Tahlequah Daily Press


March 15, 2013

Dancing again

Northeastern State ends a 10-year drought, makes the NCAA tournament after a disappointing 2011-2012 season.

This time last year, Northeastern State was two weeks removed from a dismal 2011-2012 season. The RiverHawks were moving on from a forgettable four-win campaign.

“This time last year, we were practicing because our season was done,” said NSU guard Ethan Anderson, whose team endured one of the worst seasons ever produced at Northeastern State. It was also a season in which Larry Gipson was on medical leave the majority of the time after being diagnosed with prostate cancer.

But Anderson and Gipson maintained an optimistic outlook, holding out hope that success wasn’t too far around the corner for the RiverHawks.

“I said all along that even though there weren’t a lot of rewards, in terms of wins and losses last year, (assistant coach) John Havens did a tremendous job of keeping our program intact and keeping our teaching intact,” Gipson said. “In doing so, it had a huge carryover this year with the guys returning. That, I think, paid dividends.”

It’s hard to argue with the end result this season: a 19-8 campaign and a berth in the NCAA tournament. The RiverHawks — making their first appearance in the NCAA tournament since winning the national championship in 2003 — will play Winona State at 2:30 p.m. on Saturday in the Central Regional in Mankato, Minn.

“With some of the people we had coming in and Coach Gipson coming back,” Anderson said, “I knew this was possible.”

It was, although the RiverHawks didn’t make it easy on themselves.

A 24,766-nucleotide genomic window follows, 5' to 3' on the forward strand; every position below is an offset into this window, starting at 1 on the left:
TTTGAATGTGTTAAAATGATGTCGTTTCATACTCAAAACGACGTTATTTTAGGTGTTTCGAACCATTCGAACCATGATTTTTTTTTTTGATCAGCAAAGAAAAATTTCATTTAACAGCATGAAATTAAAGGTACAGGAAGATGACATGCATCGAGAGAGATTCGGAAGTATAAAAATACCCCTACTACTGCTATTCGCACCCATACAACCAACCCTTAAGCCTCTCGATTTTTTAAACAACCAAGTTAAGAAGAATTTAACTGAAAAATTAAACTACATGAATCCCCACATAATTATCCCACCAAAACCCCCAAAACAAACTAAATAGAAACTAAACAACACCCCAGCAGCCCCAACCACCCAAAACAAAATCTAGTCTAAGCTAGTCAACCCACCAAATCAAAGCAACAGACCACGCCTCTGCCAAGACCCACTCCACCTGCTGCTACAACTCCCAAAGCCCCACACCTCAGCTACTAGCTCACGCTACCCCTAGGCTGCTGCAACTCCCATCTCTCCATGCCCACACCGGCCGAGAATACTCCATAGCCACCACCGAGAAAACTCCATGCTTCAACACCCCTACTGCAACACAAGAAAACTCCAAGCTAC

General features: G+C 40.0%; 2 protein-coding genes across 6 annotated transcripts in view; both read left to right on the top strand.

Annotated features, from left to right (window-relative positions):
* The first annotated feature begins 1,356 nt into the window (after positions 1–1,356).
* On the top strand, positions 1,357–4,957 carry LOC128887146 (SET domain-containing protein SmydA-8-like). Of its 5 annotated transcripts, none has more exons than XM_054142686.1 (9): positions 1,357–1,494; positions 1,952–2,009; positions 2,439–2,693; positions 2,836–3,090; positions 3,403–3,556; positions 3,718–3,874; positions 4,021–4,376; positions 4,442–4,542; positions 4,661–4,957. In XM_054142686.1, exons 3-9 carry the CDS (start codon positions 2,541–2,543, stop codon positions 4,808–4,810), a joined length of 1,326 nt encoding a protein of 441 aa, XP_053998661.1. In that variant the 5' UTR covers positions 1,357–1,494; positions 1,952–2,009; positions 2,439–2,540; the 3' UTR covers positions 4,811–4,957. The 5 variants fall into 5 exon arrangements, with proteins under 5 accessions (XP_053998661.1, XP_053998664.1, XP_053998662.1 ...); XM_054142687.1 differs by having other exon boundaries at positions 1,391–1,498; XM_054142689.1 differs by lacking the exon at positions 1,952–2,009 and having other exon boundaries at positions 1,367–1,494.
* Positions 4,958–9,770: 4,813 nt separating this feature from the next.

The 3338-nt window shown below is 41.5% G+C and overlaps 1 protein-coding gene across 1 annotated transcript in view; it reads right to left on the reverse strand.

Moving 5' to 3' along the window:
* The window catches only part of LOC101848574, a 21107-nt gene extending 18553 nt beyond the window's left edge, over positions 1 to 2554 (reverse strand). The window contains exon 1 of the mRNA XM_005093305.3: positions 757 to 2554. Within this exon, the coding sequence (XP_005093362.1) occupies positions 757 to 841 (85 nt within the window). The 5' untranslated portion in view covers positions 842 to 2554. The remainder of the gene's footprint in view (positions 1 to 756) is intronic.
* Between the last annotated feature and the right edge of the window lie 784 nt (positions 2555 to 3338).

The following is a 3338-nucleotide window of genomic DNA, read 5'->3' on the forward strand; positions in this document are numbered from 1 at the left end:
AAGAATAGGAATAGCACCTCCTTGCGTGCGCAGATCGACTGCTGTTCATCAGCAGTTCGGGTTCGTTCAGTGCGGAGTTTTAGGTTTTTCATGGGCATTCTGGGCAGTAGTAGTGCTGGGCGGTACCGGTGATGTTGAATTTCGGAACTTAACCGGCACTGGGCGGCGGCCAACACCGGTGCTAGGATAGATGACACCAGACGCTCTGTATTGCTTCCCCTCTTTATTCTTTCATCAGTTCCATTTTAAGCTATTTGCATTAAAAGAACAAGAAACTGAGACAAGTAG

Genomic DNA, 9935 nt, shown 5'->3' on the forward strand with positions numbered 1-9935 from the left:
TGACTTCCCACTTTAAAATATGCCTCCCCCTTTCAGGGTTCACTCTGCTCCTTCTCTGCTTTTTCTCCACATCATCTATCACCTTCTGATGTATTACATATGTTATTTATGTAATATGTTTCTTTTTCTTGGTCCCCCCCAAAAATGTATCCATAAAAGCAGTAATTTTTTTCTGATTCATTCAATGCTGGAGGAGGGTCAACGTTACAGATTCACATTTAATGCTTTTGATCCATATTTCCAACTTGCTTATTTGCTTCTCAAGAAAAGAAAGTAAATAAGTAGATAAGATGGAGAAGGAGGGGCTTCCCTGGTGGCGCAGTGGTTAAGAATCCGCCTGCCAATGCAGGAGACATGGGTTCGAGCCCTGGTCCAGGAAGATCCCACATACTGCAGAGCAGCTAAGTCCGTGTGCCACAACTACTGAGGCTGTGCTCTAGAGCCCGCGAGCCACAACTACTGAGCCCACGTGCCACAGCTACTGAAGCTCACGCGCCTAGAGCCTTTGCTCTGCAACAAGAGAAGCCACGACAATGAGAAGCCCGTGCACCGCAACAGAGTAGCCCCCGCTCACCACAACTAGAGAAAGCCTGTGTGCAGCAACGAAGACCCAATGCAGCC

NSU entered last week’s Mid-America Intercollegiate Athletics Association tournament sitting at fifth in the regional rankings. A win over Northwest Missouri State in the opening round — and any victories after that — would have bolstered the RiverHawks’ résumé moving forward. Yet, a loss could have put NSU in a precarious situation as Selection Sunday approached.

The latter happened — with NSU losing 69-65 to the Bearcats — and the RiverHawks were forced to sweat it out as the NCAA revealed the Division II field.

Sure enough, though, NSU’s wish came true when the RiverHawks appeared as the No. 7 seed in the Central Regional.

“It was a dream,” said Anderson, one of six seniors and the only eldest statesman who has been at NSU throughout his entire collegiate career.

For Gipson, the selection show brought back memories of more than a decade ago.

“In 2000, when we went to the tournament, I remember sitting there and I was pretty sure we were in, but I was sweating, I was nervous and I was anxious,” Gipson said. “I had the same feeling (Sunday) night. It still, obviously, means something to me, and I hope it means something to (the players).

“We’re one of the 64 final teams in the country, and I think that’s a honor in and of itself.”

If the RiverHawks are to advance to the round of 32 on Sunday and take on the winner of the Augustana-Upper Iowa matchup, they will need to pick up their first postseason victory since 2010 when they beat Angelo State in the Lone Star Conference tournament.

“We’re an inexperienced team in tournament pressure, and I thought we were a little bit nervous in that [MIAA tournament] game (against Northwest Missouri State),” Gipson said. “We didn’t seem to play very relaxed like the way you need to in these situations. But I think that one experience will make us more relaxed.”

Considering where NSU came from at this point a year ago and that it entered after a first-round loss in the conference tournament, it’s almost as though the RiverHawks were granted a reprieve and brought back to life.

“We’re playing a little bit with house money,” Gipson said. “We thought all along we had a chance; I knew our numbers were good on that last regional ranking. I also would have felt a lot more comfortable over the weekend if we had at least got one win in the tournament. But as it is, it’s fine and it worked out.”



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